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Jokes Tough to Judge: Humor's Funny That Way


I've never understood why it's considered bad form to speak ill of the dead. I mean, is there anyone who could care less about what you think?

I bring this up because of what I'm about to say: I never found Milton Berle funny.

I understand the impact he had on early television. And I know that he would make many people laugh so hard, they had stuff coming out of their noses. But he never did it for me.

As long as I'm on a roll, let me also say this: I never found Dudley Moore funny either.

Sure, he was OK in "Arthur," but I know a lot of people who play a better drunk.

So how come I never found either one funny, but millions of people did? The answer might rest in the nature of humor itself. Take being sad:

You put 20 people together, and chances are you can get them all to agree that something is sad--for example, a young father dies in a car accident.

Now ask those same 20 people to agree on what is funny.

For example:

Dan Quayle, Newt Gingrich and Bill Clinton are traveling in a car together when a tornado comes along and sucks them up into the air. When they finally come down, they realize they're in Oz. They decide to see the Wizard and have this exchange:

Quayle: "I'm going to ask the Wizard for a brain."

Gingrich: "I'm going to ask the Wizard for a heart."

Clinton: "I'm going to ask the Wizard for Dorothy's phone number."

OK, everybody who thought that was funny, raise your hands.

Now, those of you who didn't.

See, that's the thing about humor. It's elusive. Sadness is universal; humor is personal. You find something funny or you don't. No one knows why. What tickles us is all tied up in what makes us tick.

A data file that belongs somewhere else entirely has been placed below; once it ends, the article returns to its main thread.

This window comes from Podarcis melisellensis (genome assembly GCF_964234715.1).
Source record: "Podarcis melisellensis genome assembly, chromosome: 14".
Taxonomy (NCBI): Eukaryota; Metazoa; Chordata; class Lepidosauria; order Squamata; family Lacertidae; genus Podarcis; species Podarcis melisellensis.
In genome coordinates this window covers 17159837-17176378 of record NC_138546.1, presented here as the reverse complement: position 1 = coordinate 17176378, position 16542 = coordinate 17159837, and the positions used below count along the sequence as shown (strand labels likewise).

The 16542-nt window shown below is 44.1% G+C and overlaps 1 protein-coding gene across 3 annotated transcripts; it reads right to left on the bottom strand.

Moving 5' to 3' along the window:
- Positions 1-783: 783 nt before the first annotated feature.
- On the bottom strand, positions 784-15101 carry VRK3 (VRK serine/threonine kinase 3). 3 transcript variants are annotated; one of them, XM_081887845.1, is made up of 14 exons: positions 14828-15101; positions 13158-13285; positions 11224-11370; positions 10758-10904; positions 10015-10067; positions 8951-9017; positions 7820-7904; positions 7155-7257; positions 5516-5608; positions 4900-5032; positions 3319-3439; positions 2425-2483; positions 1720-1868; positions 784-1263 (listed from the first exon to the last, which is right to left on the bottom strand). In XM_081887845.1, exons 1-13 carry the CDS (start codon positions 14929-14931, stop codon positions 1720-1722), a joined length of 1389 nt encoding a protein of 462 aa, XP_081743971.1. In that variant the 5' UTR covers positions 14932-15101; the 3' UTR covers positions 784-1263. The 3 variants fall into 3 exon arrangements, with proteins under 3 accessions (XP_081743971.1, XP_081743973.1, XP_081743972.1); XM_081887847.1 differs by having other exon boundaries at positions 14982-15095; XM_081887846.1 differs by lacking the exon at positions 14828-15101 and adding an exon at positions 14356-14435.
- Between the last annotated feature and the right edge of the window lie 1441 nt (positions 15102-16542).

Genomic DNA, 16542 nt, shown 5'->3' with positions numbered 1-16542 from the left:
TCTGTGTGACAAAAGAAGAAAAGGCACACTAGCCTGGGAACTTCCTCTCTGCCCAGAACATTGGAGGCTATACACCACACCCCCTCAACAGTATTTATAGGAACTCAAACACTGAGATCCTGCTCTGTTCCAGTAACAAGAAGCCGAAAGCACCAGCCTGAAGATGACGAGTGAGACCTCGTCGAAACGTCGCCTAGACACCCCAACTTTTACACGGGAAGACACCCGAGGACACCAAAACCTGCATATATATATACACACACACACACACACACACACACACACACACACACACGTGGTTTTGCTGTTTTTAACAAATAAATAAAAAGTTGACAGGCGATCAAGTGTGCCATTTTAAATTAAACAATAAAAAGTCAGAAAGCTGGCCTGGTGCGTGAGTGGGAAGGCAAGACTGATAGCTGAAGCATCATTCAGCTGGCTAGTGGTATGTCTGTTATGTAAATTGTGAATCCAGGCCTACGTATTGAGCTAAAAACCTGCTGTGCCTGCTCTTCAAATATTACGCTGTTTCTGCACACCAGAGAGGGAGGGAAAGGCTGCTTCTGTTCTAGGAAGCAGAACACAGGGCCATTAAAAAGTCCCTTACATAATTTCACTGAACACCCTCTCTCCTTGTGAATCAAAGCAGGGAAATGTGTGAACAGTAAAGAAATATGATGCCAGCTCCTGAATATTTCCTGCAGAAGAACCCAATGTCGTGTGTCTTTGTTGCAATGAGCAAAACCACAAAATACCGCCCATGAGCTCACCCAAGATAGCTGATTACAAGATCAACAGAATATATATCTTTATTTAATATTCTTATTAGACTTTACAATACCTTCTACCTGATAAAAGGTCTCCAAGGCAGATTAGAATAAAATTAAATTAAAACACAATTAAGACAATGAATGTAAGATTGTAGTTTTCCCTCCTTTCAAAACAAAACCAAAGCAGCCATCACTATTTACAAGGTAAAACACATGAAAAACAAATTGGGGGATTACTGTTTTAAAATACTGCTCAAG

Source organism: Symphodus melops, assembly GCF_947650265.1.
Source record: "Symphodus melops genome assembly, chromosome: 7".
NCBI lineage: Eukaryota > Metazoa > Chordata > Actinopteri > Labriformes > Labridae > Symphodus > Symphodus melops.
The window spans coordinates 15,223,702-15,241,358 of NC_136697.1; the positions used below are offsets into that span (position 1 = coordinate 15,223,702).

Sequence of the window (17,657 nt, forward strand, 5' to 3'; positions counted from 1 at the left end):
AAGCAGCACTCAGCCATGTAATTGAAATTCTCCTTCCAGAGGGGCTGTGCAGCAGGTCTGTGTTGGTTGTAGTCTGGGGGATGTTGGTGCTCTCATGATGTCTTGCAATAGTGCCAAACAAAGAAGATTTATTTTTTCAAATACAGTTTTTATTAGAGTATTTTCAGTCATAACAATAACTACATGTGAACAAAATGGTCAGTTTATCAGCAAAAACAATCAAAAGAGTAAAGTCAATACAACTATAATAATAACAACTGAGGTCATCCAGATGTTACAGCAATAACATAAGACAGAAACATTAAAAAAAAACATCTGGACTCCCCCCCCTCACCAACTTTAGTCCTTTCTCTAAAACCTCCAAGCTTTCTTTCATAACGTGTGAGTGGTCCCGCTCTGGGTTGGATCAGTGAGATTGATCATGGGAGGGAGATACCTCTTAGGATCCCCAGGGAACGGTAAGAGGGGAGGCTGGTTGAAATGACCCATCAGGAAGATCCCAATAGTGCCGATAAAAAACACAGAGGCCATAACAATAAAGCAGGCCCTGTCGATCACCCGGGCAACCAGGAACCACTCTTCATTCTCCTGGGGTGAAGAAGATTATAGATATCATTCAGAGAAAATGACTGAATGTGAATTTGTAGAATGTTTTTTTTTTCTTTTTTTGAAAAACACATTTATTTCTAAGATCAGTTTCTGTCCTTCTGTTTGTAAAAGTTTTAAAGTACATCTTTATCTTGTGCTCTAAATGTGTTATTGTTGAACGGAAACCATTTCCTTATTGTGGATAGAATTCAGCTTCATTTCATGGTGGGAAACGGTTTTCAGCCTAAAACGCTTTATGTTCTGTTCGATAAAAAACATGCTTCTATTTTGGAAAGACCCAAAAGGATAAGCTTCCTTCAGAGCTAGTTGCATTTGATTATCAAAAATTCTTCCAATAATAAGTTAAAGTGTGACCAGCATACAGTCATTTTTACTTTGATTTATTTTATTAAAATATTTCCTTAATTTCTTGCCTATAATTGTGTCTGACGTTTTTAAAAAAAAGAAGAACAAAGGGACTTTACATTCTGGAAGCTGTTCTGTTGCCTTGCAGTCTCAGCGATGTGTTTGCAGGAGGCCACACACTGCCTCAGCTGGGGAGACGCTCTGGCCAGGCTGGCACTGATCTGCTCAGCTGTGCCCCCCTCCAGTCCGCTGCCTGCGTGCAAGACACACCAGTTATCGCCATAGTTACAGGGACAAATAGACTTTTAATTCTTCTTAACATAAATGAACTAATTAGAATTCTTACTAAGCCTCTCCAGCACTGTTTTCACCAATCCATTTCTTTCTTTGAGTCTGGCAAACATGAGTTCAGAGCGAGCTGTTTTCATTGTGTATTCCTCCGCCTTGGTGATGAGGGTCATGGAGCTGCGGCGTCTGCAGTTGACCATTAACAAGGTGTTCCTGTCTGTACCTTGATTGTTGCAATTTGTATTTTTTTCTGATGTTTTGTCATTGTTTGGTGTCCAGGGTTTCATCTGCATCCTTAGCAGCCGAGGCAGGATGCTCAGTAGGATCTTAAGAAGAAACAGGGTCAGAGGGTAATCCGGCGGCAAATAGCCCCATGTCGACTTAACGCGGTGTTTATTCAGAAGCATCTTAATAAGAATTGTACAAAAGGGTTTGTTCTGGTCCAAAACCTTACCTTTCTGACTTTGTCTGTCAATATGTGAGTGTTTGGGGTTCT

The randomness of humor was demonstrated on a grand scale last year when a university professor from Britain set out to find the world's funniest joke.

After some 100,000 individuals across the globe weighed in, here is what was determined to be the world's biggest knee-slapper:

Sherlock Holmes and Dr. Watson are on a camping trip. Holmes awakens his companion in the night and asks him to "look up and tell me what you deduce."

Watson says: "I see millions of stars, and if even a few of those have planets, it's quite likely that there are some planets like Earth. And if there are a few planets out there like Earth, there might also be life."

Holmes replies: "Watson, you idiot; someone stole our tent."

Funny? Sure. Funniest joke in the world?

If you think that joke was good, or bad, consider this one:

"Why is television called a medium? Because it is neither rare, nor well done." That joke was a scream in Germany, a country whose people rated more jokes "very funny" than any other nationality. Hey, who knew?

The bottom line on humor is that, while we might know what is funny, we don't know what funny is. The subject is simply too broad to be parsed.

Just think of the number of forms humor can take. It can be lighthearted, warm, witty. Or it can be satirical, insulting, cruel. And we can find any of these approaches funny.

If all that isn't perplexing enough, why does humor evolve?

Why do I no longer find "The Smothers Brothers," "All in the Family" or "MASH" funny? Is it a matter of time, or the times?

If so, then why do I still find Richard Pryor and "The Mary Tyler Moore Show" so amusing?Analyzing humor is a lot like contemplating the universe. If you do it too much, you're just going to make your head hurt.

The funny thing is that of all the people who have tried to define humor--Aristotle, Plato, Cicero among them--you know who I think comes the closest?

Chuckles the Clown:

"A little song,

"A little dance.

"A little seltzer

"Down your pants."


Jim Shea writes for the Hartford Courant, a Tribune company.

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